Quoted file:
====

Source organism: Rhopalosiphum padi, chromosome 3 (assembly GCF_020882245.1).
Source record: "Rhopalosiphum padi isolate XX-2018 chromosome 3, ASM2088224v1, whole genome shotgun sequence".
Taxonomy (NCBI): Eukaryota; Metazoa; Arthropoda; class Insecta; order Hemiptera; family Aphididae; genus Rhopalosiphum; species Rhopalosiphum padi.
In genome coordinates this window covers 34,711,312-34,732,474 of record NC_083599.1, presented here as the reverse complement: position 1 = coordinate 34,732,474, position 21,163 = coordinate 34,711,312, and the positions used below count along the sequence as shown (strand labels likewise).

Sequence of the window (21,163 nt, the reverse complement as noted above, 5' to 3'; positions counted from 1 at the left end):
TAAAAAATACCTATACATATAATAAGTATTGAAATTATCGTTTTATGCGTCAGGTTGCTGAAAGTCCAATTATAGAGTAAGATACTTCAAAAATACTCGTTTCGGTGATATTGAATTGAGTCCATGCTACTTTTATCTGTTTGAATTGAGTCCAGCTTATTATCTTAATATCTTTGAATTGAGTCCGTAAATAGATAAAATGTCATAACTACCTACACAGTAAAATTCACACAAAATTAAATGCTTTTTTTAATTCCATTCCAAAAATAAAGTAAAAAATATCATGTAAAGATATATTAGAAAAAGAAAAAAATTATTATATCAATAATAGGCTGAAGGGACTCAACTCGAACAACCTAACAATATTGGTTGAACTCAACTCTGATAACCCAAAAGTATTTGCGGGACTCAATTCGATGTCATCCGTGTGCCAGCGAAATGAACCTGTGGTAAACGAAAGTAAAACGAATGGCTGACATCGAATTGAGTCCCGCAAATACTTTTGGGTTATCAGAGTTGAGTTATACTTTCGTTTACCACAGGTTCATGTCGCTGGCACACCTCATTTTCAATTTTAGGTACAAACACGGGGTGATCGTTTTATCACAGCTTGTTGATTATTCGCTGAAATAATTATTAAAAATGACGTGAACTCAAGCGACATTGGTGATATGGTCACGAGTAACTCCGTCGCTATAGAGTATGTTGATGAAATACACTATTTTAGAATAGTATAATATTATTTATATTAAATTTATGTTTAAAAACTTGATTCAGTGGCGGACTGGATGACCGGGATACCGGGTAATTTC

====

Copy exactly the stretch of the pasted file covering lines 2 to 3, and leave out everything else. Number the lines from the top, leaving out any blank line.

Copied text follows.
Source record: "Rhopalosiphum padi isolate XX-2018 chromosome 3, ASM2088224v1, whole genome shotgun sequence".
Taxonomy (NCBI): Eukaryota; Metazoa; Arthropoda; class Insecta; order Hemiptera; family Aphididae; genus Rhopalosiphum; species Rhopalosiphum padi.